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BUSINESS

Workers buy paper firm

The local Blue Heron Paper Co. now is a wholly employee-owned business.

Company President Mike Siebers said employees closed a deal this week to buy the company from a New York venture capital company. Since 2000, the employees had owned 40 percent of the company and the KPS Special Situations Fund owned the other 60 percent.

'This is a very good move for the future of the company,' Siebers said. 'It makes a very flexible, nimble company whose employees have a lot of incentives to increase its values.

Details of the purchase are being kept confidential.

The company employs about 375 workers. It specializes in producing paper with a high percentage of recycled content at mills in Oregon City and Pomona, Calif. Together, the mills produce about 360,000 metric tons of paper annually and gross about $250 million a year, according to Siebers.

The Smurfit Stone Container Corp. sold the Oregon City mill to the employees and KPS in 2000, creating the Blue Heron Paper Co., which bought the Pomona mill from Smurfit Group PLC in 2005.

CITY

Park patrols to increase

Partly in response to an increase in graffiti and vandalism at Gov. Tom McCall Waterfront Park and the Vera Katz Eastbank Esplanade, Commissioner Dan Saltzman has asked the City Council to allow Portland Parks and Recreation to hire two new security guards to patrol the areas and Couch Park in Northwest Portland.

Saltzman said a majority of the council supports the request, which will be formally considered next week.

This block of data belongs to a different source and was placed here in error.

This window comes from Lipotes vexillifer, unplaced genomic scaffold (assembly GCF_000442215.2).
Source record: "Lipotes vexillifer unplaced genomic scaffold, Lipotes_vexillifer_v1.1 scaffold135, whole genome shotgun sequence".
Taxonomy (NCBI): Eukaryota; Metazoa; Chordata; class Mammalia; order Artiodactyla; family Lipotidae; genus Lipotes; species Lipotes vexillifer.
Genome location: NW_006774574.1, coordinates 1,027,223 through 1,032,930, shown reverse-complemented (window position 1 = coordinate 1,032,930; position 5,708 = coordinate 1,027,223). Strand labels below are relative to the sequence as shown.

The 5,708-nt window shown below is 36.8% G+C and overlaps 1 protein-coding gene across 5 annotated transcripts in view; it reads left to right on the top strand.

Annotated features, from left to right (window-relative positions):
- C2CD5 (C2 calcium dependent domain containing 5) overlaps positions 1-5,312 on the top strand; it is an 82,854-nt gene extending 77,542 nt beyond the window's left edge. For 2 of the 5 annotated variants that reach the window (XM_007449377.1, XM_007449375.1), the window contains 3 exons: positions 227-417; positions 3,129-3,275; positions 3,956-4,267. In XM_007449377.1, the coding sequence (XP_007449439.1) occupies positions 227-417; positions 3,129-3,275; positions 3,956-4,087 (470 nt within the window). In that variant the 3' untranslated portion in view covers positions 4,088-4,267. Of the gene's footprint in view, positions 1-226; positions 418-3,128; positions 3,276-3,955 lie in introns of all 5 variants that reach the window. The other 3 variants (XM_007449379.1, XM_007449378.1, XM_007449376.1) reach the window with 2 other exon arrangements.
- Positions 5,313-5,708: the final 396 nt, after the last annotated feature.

'The livability of downtown is at a critical juncture, and we must continue to maintain the highest level of safety and cleanliness in our parks,' Saltzman said.

Under the terms of a city-approved agreement that began in 1997, the security personnel would be provided by Portland Patrol Inc., which is under contract with the Portland Business Alliance. The officers would patrol the parks from 7 a.m. to midnight and have backup help available if necessary. One of the officers would be armed.

Group has new leader

The neighborhood association representing downtown residents has unexpectedly changed officers in the middle of its fight against the design of the Ladd Tower condominiums, proposed along the South Park Blocks.

Steve Trujillo, the new president of the Downtown Neighborhood Association, said the change does not alter the association's position that the design encroaches too much on the park blocks, which run from Portland State University to Southwest Salmon Street.

Former President Rose Ann Clementi was elected in June but resigned the next month for personal reasons. Trujillo, then the group's vice president, replaced her on an interim basis until earlier this month, when the association board voted to make him the permanent president.

Representatives of the association recently told the Portland Design Review Commission that the Ladd Tower should be set farther back from Southwest Park Avenue and open onto Southwest Broadway. The commission asked the developers to submit a modified proposal. About 40 percent of the condos planned for the tower already have been sold.

Future is topic of talks

Mayor Tom Potter will discuss Portland's future - including potential changes to the neighborhood association system - with the association chairs this weekend.

The meeting will run from 8:30 a.m. to 2:30 p.m. Saturday at Concordia University, 2811 N.E. Holman St.

- Tribune staff